- A recent estimate suggests that students in the last decade tend to have held thirteen jobs by the time they’re 38 years old! We change jobs - a lot.
- The majority of the top ten types of jobs (in terms of growth in the number of available positions) did not exist as types of jobs a decade ago! Thus, we, the professors, cannot remotely adequately prepare you, in terms of content knowledge, to continue to succeed in even one career (much less multiple careers) as you move through life.
- There are a core set of skills we hope to help you develop as students in our physical classrooms at a University to help you be able to adapt, to learn, to think critically, to solve problems, and to innovate: to be successful! These skills are ones that the vast majority of employers are looking for now in their employees.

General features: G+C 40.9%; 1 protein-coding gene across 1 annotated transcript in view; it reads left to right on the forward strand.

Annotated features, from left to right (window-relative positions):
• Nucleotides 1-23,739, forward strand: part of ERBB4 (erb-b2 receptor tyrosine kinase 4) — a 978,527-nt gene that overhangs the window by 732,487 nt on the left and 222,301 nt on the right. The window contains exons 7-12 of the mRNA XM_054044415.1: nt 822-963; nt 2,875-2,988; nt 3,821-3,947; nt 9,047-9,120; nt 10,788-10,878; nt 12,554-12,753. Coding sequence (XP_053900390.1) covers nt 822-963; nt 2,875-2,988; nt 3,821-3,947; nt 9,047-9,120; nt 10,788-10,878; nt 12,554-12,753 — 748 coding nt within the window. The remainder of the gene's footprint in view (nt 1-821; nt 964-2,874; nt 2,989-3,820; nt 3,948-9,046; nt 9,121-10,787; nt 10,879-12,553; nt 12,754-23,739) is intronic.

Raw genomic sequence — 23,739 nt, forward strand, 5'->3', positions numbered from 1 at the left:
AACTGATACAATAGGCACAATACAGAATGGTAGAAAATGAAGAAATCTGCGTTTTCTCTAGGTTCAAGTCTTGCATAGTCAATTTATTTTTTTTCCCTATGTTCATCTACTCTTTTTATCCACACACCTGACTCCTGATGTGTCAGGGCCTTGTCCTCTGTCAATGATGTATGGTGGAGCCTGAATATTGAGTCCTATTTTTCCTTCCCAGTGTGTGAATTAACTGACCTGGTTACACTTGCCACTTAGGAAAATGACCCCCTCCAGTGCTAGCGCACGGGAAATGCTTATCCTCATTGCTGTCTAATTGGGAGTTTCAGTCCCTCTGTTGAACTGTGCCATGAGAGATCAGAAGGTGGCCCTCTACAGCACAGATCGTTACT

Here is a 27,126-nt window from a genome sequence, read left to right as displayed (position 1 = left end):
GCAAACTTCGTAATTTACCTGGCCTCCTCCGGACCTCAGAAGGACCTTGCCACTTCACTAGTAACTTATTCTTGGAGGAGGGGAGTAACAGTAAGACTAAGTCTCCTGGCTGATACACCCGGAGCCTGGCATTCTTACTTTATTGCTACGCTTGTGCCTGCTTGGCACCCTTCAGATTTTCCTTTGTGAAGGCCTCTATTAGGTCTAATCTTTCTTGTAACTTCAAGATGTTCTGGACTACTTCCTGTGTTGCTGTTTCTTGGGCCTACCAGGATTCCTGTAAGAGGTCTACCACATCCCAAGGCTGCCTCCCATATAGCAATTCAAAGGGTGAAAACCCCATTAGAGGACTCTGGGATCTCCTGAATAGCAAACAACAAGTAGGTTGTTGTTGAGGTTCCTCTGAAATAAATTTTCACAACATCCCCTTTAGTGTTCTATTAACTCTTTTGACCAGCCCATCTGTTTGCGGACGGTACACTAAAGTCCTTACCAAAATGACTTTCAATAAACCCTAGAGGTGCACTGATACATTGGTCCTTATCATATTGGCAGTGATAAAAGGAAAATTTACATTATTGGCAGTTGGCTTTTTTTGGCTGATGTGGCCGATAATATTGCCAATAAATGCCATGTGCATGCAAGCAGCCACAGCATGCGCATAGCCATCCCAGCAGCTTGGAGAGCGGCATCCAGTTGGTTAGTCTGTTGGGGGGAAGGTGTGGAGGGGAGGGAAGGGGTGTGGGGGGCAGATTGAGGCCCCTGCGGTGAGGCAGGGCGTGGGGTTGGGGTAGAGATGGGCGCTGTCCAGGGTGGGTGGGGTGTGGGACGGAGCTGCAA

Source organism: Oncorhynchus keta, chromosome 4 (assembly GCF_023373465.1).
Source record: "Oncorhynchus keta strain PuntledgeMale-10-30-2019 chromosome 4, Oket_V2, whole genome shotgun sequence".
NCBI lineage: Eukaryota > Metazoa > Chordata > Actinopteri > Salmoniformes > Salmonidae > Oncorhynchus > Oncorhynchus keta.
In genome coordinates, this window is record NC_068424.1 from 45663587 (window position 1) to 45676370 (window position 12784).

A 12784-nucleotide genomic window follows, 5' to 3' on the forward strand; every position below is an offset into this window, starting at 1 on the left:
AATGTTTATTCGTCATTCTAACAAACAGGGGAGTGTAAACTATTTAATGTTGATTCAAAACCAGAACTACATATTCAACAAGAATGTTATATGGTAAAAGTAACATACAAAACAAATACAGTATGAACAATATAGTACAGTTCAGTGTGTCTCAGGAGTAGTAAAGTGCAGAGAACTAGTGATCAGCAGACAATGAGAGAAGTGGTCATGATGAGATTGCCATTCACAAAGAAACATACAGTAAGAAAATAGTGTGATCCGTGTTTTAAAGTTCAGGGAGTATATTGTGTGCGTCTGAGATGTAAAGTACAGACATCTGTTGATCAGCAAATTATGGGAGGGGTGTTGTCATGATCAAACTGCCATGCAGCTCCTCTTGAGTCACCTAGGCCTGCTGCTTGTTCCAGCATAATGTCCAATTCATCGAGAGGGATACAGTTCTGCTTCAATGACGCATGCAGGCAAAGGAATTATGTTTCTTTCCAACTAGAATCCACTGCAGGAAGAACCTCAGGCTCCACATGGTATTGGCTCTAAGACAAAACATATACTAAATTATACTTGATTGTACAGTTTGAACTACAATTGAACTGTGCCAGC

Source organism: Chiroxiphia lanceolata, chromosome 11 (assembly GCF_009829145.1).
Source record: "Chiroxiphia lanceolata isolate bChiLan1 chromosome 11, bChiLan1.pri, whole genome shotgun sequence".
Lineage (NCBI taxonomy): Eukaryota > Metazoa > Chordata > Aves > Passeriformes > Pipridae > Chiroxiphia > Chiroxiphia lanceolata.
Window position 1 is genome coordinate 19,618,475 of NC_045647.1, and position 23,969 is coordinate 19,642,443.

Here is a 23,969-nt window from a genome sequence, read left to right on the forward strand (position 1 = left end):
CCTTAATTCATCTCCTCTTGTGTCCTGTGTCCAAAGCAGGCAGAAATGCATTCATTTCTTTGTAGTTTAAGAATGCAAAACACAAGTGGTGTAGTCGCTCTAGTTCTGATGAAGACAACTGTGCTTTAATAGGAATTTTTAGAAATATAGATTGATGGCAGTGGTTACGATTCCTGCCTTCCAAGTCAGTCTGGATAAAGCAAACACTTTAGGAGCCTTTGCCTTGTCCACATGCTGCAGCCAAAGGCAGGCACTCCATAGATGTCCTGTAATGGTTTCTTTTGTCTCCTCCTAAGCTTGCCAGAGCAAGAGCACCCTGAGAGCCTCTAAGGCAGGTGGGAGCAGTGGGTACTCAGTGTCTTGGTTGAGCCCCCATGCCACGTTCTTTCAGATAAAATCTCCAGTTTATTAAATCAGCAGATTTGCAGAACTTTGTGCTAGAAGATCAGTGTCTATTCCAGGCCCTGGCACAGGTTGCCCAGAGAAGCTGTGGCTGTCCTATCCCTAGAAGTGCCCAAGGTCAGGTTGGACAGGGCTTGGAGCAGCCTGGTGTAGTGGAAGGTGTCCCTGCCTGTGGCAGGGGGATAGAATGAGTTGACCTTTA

Saturday, September 2, 2017
The Role of Faculty in the 21st Century
Below is an excerpt from the class manual I've produced for my biology majors course in genetics. The goal of having students read this is to help them understand how their professors can best help them prepare for life beyond academia.
How this class is structured to aid your long-term success in life
You made a tough choice when deciding how to take college-level coursework. It used to be that brick-and-mortar institutions called Universities had a monopoly on advanced knowledge, and if you wanted that information, you had to pay the University to attend their school and learn from those experts (the professors). Back then, professors did just that: they professed (lectured). This was how you obtained factual and practical information: you sat and you wrote (copying from the blackboard, often).